Ripper – Sensory Stagnation (Unspeakable Axe Records EP)

Ripper – Sensory Stagnation (Unspeakable Axe Records EP)

Dirty prog-thrash done right...

I remember my first introduction to thrash metal. I was fourteen years old and loved bands like Whitesnake, XYZ, Van Halen, Judas Priest and Iron Maiden — you know, the real ‘heavy’ shit. My best friend, Matt, who was a year older and had a driver’s license, took me to a house party where a live band was performing. I don’t remember the name of the band, but they had a big pentagram backdrop behind the drum kit — and they did NOT sound like Whitesnake. Matt immediately split as soon as we arrived (to hook up with one of the female party-goers), leaving me standing there – in a cloud of pot smoke – witnessing some of the most ear-lacerating, evil music I had ever heard up to that point. Thrash was really scary back then.

As time went on, much of the thrash had eschewed the dark sound, along with the occult imagery. A lot of thrash bands started wearing shorts and smiling a lot. But bands like Chile’s Ripper don’t wear shorts, plus they carry a torch for that underground sound while simultaneously moving it forward.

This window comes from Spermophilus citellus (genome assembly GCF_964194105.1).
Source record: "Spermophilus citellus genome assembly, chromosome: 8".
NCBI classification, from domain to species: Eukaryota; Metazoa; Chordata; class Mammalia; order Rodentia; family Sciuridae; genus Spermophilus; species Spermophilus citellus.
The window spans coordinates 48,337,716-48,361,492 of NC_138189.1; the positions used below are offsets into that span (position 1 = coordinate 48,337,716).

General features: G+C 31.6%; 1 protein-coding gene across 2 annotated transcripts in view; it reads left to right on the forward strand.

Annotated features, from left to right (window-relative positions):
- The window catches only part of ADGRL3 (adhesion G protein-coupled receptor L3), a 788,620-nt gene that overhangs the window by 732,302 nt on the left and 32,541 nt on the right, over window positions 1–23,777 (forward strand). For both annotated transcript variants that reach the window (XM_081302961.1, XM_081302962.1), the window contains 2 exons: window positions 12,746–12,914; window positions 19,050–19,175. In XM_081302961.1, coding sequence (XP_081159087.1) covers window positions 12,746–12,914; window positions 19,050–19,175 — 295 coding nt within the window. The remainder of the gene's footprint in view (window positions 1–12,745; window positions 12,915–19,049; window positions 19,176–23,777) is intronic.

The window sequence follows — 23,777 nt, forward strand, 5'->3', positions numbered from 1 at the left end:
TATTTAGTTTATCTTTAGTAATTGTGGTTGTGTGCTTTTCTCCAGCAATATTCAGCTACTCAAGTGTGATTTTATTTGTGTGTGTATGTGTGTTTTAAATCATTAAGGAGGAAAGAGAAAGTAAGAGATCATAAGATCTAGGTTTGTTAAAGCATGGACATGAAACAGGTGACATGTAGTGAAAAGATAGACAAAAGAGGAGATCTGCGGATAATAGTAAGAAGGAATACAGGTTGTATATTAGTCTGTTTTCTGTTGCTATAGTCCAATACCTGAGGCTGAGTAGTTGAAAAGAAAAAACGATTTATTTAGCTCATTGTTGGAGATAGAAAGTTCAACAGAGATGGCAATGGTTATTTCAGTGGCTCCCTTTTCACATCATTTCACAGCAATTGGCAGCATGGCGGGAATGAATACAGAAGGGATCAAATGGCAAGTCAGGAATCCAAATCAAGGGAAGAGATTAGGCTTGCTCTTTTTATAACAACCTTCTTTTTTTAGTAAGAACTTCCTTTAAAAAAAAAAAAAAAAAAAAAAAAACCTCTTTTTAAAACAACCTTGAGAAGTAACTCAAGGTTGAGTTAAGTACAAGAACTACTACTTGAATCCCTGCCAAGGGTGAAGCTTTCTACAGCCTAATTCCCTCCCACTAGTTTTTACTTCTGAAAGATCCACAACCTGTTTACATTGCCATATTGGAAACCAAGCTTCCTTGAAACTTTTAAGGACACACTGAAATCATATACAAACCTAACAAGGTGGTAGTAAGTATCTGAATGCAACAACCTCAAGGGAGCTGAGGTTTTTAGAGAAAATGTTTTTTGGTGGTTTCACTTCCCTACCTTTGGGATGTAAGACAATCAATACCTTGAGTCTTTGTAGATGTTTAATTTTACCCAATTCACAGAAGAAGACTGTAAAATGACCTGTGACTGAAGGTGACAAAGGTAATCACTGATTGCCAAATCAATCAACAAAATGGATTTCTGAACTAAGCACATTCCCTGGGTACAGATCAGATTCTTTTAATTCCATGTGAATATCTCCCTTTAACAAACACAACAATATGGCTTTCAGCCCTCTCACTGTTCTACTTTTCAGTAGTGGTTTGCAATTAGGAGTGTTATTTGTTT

With their upcoming EP, Sensory Stagnation, Ripper serves up a thick slab of aggressive South American thrash that occasionally drifts into proto-death metal territory. At just under twenty minutes long, what Sensory Stagnation lacks in running length is more than made up for in musical substance; second track, The Unreal, has enough riffs alone for an entire Flotsam and Jetsam album. The guitars are thick and chewy sounding, with an element of lo-fi that adds some crust to the already vicious riffs of guitarists Daniel Poblete and Patricio Spalinger.

Ripper’s sound does have a retro thrash vibe thanks to the guitar tones and the early Chuck Schuldner-like snarl of Spalinger’s vocals, but they go beyond that label by introducing elevated technicality and progressive arrangements. The multiple snap tempo changes within each song are handled admirably by drummer Nicolás Villanueva, and Pablo Cortés is one of those rare bassists that play a more pronounced role in their bands – if Steve Harris and Steve Digiorgio shared a ride in the teleporter from The Fly, the result would probably sound like Cortés – but it would still look like Jeff Goldblum.

Sensory Stagnation is out on September 30th.

Marc Hanson
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